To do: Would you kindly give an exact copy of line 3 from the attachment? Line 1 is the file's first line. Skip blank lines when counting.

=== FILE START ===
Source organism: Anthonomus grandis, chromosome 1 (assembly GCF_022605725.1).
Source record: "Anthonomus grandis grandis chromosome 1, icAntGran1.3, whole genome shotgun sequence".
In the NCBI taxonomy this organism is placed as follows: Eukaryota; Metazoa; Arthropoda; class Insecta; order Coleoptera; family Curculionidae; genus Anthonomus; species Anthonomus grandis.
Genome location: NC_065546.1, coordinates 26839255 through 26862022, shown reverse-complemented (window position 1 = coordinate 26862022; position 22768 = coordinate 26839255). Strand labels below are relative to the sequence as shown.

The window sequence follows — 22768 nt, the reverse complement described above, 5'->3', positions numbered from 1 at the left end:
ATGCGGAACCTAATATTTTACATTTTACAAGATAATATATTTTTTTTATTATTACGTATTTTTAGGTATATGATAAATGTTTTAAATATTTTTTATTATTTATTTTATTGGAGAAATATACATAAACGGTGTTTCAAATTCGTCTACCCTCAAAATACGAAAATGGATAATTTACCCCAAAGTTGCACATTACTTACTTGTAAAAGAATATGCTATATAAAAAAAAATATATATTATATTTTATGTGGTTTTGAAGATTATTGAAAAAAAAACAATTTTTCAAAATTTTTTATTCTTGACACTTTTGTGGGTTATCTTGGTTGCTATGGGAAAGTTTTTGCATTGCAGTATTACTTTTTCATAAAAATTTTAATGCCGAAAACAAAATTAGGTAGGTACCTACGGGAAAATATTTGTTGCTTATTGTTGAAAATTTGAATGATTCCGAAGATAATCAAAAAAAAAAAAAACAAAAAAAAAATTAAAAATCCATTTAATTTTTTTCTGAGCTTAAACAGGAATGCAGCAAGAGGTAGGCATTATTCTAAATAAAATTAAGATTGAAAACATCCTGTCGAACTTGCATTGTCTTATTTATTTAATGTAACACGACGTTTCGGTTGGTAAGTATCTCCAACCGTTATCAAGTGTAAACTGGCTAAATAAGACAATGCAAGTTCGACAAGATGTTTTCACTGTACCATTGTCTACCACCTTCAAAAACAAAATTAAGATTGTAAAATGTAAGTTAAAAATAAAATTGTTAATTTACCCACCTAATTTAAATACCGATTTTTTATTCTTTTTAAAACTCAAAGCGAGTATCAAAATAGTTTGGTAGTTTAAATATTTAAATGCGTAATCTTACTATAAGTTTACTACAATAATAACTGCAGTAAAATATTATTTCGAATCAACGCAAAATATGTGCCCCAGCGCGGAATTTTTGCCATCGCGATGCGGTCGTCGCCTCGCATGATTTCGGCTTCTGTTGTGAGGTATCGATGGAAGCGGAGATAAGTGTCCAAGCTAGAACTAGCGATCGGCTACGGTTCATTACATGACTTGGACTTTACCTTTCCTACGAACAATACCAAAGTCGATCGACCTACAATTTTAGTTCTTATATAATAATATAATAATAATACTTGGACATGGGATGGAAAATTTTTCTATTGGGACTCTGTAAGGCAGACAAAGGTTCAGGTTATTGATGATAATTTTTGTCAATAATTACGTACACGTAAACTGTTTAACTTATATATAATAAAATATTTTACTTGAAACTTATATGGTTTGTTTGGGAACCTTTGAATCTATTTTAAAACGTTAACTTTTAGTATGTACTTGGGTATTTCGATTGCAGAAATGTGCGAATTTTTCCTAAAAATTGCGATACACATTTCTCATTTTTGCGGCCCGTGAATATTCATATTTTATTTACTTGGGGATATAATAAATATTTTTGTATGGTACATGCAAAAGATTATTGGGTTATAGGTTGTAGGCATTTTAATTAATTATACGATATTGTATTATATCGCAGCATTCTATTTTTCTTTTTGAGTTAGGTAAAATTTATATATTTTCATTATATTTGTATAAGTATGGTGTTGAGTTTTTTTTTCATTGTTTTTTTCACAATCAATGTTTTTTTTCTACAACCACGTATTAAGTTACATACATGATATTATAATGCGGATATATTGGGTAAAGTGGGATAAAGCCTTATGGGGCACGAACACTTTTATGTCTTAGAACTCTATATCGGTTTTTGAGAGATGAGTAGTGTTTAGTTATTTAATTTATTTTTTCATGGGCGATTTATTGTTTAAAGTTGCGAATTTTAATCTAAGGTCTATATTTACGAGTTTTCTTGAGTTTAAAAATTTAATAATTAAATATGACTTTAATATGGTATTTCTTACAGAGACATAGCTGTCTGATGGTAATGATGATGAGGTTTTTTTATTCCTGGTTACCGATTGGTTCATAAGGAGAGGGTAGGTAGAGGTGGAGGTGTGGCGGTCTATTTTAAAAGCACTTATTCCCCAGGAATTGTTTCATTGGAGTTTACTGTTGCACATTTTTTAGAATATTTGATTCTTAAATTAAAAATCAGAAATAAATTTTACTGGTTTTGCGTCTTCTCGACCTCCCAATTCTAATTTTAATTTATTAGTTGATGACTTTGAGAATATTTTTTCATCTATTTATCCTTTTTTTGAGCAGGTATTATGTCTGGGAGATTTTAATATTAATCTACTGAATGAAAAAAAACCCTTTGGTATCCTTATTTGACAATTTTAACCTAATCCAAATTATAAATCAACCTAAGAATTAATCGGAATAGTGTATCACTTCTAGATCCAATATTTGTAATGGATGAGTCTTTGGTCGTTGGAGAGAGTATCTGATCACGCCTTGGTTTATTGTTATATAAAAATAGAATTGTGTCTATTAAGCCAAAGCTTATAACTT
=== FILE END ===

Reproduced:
In the NCBI taxonomy this organism is placed as follows: Eukaryota; Metazoa; Arthropoda; class Insecta; order Coleoptera; family Curculionidae; genus Anthonomus; species Anthonomus grandis.